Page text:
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What counts as a COVID-19 death? Is the virus becoming less deadly? We answer your common questions.

Here are answers to five of your most-frequently asked coronavirus questions.

If each of us is going to make informed decisions when it comes to COVID-19, we need facts – not fear.

But we know there’s a lot of conflicting information out there. So, here’s a look at some of the most common questions we see folks asking and answers we found for you.

Q: What counts as a COVID death? And do other illnesses get mixed into that count? 

A: The CDC urges coroners and medical examiners to list COVID-19 as a cause or underlying factor of death on a death certificate. There was some confusion months ago when it was tougher to test. But if a person dies from a trauma related to a car wreck, for example, even if they have COVID-19, trauma should be listed as the primary cause of death. This has led some to question whether COVID death figures are inflated. But Dr. Anthony Fauci has said, if anything, it’s likely the opposite since many deaths occurred before we were able to test for the disease. “I don’t know what percent higher, but almost certainly it’s higher,” said Fauci.

Q: Did most of the 120 new deaths we learned about on July 9 (based on the data for July 8) actually occur in June? 

A: The confusion about this seems to center on a “date” column that exists on the Florida Department of Health website. It reads: “Date Case Counted." The State of Florida’s Joint Information Center on COVID-19 tells us that column refers to the date of an individual’s positive test result, not the date they died. 

Q: Is COVID-19 becoming less deadly?

A: Dr. Jay Wolfson with USF Public Health says a newer strain of the virus might be slightly less harmful, although some reports have suggested it is also more contagious. But mostly, he says, it’s more likely that we are getting better at preventing deaths. “We have some new medications that we're using for the very sick patients that are allowing them to live,” said Dr. Wolfson.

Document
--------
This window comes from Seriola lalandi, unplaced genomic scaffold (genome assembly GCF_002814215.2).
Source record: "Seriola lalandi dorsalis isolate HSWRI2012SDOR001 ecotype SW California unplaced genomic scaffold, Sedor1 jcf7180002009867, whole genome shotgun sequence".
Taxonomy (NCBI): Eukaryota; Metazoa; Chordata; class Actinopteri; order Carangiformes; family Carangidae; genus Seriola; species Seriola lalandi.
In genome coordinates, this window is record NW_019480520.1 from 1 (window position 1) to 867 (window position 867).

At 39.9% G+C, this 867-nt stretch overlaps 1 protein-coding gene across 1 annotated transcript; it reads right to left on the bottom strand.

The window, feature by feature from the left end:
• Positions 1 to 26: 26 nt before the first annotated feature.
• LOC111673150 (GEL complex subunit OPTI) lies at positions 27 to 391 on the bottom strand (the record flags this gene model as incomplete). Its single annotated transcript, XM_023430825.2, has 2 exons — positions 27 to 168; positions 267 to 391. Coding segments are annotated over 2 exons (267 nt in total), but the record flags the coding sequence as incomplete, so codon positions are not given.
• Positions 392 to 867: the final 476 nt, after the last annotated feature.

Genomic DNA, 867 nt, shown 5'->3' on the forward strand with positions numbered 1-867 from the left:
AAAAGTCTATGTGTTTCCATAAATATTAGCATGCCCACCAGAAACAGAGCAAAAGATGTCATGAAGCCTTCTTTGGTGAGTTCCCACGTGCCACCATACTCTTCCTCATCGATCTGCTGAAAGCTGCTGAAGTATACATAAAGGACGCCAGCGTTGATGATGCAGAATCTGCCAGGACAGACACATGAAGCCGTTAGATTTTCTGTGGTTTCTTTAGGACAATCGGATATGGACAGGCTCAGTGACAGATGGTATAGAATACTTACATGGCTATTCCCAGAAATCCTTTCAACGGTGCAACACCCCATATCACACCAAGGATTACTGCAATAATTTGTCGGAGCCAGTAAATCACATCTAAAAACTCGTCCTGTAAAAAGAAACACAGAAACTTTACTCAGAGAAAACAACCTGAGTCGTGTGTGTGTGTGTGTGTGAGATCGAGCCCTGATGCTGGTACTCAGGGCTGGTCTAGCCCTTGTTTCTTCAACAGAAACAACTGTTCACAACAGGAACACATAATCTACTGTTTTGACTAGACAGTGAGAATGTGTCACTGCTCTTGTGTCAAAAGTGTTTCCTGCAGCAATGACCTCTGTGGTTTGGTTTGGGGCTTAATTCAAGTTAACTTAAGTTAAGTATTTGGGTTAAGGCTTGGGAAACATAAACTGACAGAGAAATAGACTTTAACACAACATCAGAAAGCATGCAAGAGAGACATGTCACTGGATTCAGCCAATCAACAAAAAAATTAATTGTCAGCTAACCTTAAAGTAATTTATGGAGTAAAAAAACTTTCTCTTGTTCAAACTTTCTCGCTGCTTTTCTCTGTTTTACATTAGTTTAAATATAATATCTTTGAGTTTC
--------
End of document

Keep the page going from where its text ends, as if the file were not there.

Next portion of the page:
Q: If you get tested for COVID-19 multiple times and are positive multiple times, do all those count toward Florida’s total?

A: The answer is it depends upon what you’re referring to as “total”. Dr. Wolfson says every test taken does count toward the total number of tests counted by the state of Florida, even if the same person has taken multiple tests. But once a positive “case” is identified, it is not recorded multiple times toward that “total." 

“That’s an individual who they get a name on. And they’re supposed to separate that from the number of tests that were performed,” said Dr. Wolfson.

Q: What is the actual COVID-19 mortality rate?

A: Mortality rates may differ slightly depending upon the criteria used to classify a death as being caused COVID-19.

“For the most part, the mortality rate is about 1%. Which is pretty high,” said Dr. Wolfson. “You know it can be 10 or 20 times higher than influenza and you’ve got to be careful that you’re measuring the COVID mortality rate. We see the mortality rates listed as COVID, pneumonia, and flu. And, again, we’ve gotten much better at distinguishing those things. If you look at Florida for the last 60, 90 days, the death rate has come down. It’s plateaued. We’re doing better than Arizona for example. Better than Texas. Only because we came out of our insulation a couple of weeks later after we put the cap on it. But I think we’re going to catch up if we’re not careful.”

RELATED: 93 more Floridians confirmed dead after testing positive for COVID-19

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